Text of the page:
Keeping Communities of Practice Alive

Communities of Practice have been around long enough now that we’ve learned how to get them up and running but we’re less adept at keeping them going.  They are notoriously hard to keep active.   CoPs have a natural life-cycle when they are built around time limited projects and they should be free to disassemble when they have served their purpose.  Other CoPs have longer term value and motivation can sometimes wane midcourse.  Here is an article by Richard McDermott with some good ideas for keeping a valuable CoP alive: How to Avoid a Midlife crises in your CoPs.

What Can You Do?

Etienne Wenger, a leading thinker and innovator in the Communities of Practice  provides these actions that various roles in an organization can take to support and optimize the benefits of Communities of Practice:

  • Line managers must make sure that people are able to participate in the right communities of practice so they sustain the expertise they need to contribute to projects.
  • Knowledge managers must go beyond creating informational repositories that take knowledge to be a “thing,” toward supporting the whole social and technical ecology in which knowledge is retained and created.
  • Training departments must move the focus from training initiatives that extract knowledge out of practice to learning initiatives that leverage the learning potential inherent in practice.
  • Strategists must find ways to create two-way connections between communities of practice and organizational strategies.
  • Change managers must help build new practices and communities to bring about changes that will make a constructive difference.
  • Accountants must learn to recognize the capital generated when communities of practice increase an organization’s learning potential.
  • Work process designers must devise process improvement systems that thrive on, rather than substitute for, engaged communities of practice.

5. Use Social Media to Facilitate Informal Learning

Ah, social media.  So much has been written about the impact on learning of the tools we now collectively refer to as Web 2.0  that you hardly need more here.  In an earlier post I listed some ways to support organizational learning with Social Media.

However, from the perspective of integrating learning and work, social media is a technical platform (like none before it) for sharing, collaborating and communicating while work is being accomplished.  Social media has been enormously popular in the public sphere but has met with resistance inside organizations so far.  Organizations are still worried that social media is a little too…well…social.  However, what we’ve learned somewhere between learning 1.0 and learning 2.0 is that learning is also well…social…and that the informal networked organization is as important as the formal structure for accomplishing valuable work.

While there are advocates for simply making social media available in organizations to “let the learning happen”,  I prefer a slightly more interventionist approach that uses social media to help project teams, centres of excellence, action learning projects, management teams and other focused networks.  Advocates that focus on the technology are missing the point that the learning lies in the collaboration, discussion, sharing and innovating around a task or problem domain, not in the technology itself.  It lies in the formation and nurturing of communities. I think this is why enterprise software supporting Communities of Practice are moving to more social media oriented technical platforms (Tomoye for example) and social media platforms market themselves as “community” software (Igloo for example).   I think the convergence is good for further integration of learning and working.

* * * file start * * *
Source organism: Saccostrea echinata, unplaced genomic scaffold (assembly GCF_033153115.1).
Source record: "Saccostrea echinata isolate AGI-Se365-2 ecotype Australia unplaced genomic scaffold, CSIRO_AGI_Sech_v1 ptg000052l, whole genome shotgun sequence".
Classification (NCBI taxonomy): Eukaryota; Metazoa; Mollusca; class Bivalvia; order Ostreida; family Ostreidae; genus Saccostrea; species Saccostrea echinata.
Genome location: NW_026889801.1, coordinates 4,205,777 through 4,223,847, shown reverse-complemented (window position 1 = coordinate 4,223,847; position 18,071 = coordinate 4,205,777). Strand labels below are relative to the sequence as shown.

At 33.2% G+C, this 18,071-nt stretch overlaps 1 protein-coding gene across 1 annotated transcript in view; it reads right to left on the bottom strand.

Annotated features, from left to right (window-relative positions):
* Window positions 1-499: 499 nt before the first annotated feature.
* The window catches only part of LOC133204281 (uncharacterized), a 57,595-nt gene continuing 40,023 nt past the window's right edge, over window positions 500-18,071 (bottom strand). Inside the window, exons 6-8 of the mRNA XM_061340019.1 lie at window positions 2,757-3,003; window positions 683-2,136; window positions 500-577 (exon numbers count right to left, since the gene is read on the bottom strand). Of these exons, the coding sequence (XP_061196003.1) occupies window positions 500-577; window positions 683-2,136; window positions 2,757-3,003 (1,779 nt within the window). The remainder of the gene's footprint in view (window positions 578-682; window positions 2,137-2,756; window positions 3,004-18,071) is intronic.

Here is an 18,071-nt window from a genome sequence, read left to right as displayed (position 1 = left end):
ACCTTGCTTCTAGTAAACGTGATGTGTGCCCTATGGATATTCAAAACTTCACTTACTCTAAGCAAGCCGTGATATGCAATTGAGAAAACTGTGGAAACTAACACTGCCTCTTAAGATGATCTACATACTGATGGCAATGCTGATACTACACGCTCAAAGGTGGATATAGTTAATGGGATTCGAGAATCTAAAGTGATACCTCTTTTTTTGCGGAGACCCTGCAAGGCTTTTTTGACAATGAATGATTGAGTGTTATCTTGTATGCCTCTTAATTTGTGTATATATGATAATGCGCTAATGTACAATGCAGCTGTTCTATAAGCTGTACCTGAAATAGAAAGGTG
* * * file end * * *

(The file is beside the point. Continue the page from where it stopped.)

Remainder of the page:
Not to put too obvious a point on it, but learning happens while working and social media, more that the one way knowledge management platforms of the recent past, engage employees in the creation, capture and sharing of knowledge in ways that formal learning just can’t match.

Communities of Practice and Social Media at IBM

Here’s a good presentation from IBM that demonstrates the use of social media for Communities of Practice in that company.

Best quote from the video. “Blogging is huge.  Our executives hate it”


Posts in the “10 Strategies for Integrating Learning and Work” series:

Part 1:

  • Strategy 1:  Understand the job
  • Strategy 2:  Link Learning to business process
  • Strategy 3:  Build a performance support system

Part 2:

  • Strategy 4:  Build a community of practice
  • Strategy 5:  Use social media to facilitate informal learning

Part 3:

  • Strategy 6:  Implement a continuous improvement framework
  • Strategy 7:  Use action learning

Part 4:

  • Strategy 8:  Use Organizational Learning practices

Part 5:

  • Strategy 9:  Design jobs for natural learning
  • Strategy 10:  Bring the job to the learning

10 Strategies for Integrating Learning and Work (part 1)

The goal of learning in the workplace is performance–individual and organizational.  If we’ve learned nothing else in recent years, we’ve learned that learning is most effective when it is integrated with real work.  Learning pundits encourage this integration but don’t always offer practical strategies that busy learning professionals can to use to make it happen.  How can we begin to truly reduce the number courses and catalogs in enterprise training and find ways to bring learning to the job?

In a series of following posts I’ll share some practices and approaches that have worked for me.  There is incredible variety in the business settings where we work, the jobs we support and the latitude we have to build our solutions.  Hopefully some of the following suggestions will be relevant in your situation.